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October 2010

Potential Role of Iron in a Mediterranean-style Diet—Reply

Author Affiliations

Author Affiliations: Taub Institute for Research on Alzheimer's Disease and the Aging Brain (Drs Gu, Luchsinger, Stern and Scarmeas), the Gertrude H. Sergievsky Center (Drs Gu and Stern), and the Departments of Neurology (Drs Stern and Scarmeas) and Medicine (Dr Luchsinger), Columbia University Medical Center, New York, New York.

Arch Neurol. 2010;67(10):1286-1288. doi:10.1001/archneurol.2010.246

In reply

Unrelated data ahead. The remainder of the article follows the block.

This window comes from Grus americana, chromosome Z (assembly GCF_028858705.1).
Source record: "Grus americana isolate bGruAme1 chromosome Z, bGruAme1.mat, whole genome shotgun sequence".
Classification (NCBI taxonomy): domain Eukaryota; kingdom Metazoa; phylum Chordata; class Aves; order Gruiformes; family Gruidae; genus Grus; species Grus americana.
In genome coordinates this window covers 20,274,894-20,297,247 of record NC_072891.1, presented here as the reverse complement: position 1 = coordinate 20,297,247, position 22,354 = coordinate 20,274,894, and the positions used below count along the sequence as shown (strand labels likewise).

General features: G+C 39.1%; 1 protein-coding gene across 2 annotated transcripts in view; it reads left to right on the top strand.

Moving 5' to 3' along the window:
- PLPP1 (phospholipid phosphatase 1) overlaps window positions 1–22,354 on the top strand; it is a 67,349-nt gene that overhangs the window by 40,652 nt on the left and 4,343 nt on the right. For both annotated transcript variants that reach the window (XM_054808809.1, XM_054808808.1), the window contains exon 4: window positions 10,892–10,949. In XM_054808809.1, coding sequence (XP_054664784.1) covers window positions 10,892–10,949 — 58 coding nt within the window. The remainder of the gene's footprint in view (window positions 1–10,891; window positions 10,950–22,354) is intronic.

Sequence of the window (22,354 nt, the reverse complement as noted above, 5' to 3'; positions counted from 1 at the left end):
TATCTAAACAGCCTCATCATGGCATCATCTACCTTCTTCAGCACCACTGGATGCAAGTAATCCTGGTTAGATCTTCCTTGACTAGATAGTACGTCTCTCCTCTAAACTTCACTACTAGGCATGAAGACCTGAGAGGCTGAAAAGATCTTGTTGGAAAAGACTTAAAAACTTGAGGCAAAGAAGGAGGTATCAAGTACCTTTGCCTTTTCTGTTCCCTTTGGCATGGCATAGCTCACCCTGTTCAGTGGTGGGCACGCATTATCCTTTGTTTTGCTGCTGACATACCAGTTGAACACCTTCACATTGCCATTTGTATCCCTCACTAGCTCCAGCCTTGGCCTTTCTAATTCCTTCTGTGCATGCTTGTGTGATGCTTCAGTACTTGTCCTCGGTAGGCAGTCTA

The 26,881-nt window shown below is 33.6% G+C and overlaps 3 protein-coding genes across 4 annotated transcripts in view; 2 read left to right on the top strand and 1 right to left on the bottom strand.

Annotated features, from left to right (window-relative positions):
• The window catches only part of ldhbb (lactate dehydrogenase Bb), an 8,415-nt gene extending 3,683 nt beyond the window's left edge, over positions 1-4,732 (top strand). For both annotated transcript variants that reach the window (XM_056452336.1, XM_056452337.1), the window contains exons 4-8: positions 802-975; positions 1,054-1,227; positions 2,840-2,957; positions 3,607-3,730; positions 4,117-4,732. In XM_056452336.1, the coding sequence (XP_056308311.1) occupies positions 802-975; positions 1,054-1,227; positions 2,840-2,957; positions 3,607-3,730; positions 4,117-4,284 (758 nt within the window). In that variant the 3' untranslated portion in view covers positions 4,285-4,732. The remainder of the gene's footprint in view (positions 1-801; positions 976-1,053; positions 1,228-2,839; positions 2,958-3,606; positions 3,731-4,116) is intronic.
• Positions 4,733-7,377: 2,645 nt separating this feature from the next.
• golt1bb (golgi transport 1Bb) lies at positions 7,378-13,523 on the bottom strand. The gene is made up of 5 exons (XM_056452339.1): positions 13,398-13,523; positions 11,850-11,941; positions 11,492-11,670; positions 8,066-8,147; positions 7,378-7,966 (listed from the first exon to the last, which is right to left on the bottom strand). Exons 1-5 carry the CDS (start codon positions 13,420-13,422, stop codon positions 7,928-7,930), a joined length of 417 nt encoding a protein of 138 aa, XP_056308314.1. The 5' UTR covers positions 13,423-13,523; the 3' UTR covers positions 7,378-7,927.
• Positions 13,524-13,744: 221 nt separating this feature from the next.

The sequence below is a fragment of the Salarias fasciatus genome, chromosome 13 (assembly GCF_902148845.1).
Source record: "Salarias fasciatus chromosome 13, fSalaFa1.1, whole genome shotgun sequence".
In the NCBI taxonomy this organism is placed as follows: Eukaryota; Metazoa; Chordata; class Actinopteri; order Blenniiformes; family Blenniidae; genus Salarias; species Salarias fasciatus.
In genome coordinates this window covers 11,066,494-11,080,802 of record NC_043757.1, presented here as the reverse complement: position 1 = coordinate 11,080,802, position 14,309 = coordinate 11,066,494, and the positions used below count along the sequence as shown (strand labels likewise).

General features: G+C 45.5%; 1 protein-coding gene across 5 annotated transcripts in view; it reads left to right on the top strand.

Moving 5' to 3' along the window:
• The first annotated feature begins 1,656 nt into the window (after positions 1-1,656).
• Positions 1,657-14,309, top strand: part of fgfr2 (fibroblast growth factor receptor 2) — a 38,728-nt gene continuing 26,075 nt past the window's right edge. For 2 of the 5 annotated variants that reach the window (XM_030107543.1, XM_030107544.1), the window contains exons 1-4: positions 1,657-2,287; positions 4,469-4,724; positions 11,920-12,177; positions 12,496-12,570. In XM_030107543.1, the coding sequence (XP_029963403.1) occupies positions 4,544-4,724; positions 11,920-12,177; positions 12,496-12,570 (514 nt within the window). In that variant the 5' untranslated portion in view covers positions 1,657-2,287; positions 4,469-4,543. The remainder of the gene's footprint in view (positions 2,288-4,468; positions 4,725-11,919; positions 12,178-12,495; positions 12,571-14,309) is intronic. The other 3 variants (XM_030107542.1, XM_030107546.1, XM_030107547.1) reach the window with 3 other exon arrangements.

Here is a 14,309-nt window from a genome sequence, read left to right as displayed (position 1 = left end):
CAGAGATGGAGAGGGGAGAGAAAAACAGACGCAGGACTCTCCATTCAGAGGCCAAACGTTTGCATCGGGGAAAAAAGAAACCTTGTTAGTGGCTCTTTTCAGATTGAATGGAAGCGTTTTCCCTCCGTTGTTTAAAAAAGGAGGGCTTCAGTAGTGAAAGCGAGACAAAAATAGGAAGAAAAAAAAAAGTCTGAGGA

In their letter, Solfrizzi and colleagues1 interpret our recent findings as evidence supporting “a possible protective role against cognitive decline of both ω-3 and ω-6 polyunsaturated fatty acids (PUFA) intake and the detrimental role of saturated fatty acid (SFA).” While a dietary pattern representing high intake of both ω-3 and ω-6 PUFA, vitamin E, and folate, and lower intake of SFA and vitamin B12 seems to be associated with lower risk of AD,1 the isolated role of individual nutrients remains to be understood. We ran additional models in which we individually considered nutrients as possible predictors of AD. After adjustment for recruitment cohort, age, sex, education, and ethnicity, a Cox model including all 7 nutrients used in our reduced rank regression analyses simultaneously showed that none of them had statistically significant individual associations with AD risk; the hazard ratios (HR) and 95% confidence intervals (CI) comparing the highest tertile to the lowest tertile were 1.31 for SFA (95% CI, 0.85-2.03; P for trend = .18); 0.72 for ω-3 PUFA (95% CI, 0.49-1.07; P for trend = .07); 0.89 for ω-6 PUFA (95% CI, 0.59-1.35; P for trend = .52); 1.08 for MUFA (95% CI, 0.66-1.78; P for trend = .74); 1.16 for vitamin E (95% CI, 0.79-1.71; P for trend = .62); 1.23 for vitamin B12 (95% CI, 0.90-1.69; P for trend = .23); and 1.02 for folate (95% CI, 0.71-1.49; P for trend = .76). Therefore, the positive association between ω-3 and ω-6 PUFA and the negative association between SFA and this lower–AD risk dietary pattern may be best considered in aggregation with other nutrients. Overall, from a reductionistic, biological point of view it remains important to understand the individual roles of ω-3 PUFA, ω-6 PUFA, and SFA or the optimal ratio of ω-6 to ω-3 PUFA with regard to cognitive decline or AD development. Progress toward such understanding may shed light on the role of fatty acids in neurodegeneration. Nevertheless, the intercorrelation between various types of fatty acids and nutrients in general and the detection of significant associations only when they are considered in a holistic approach illustrates once more the importance of studying dietary patterns.

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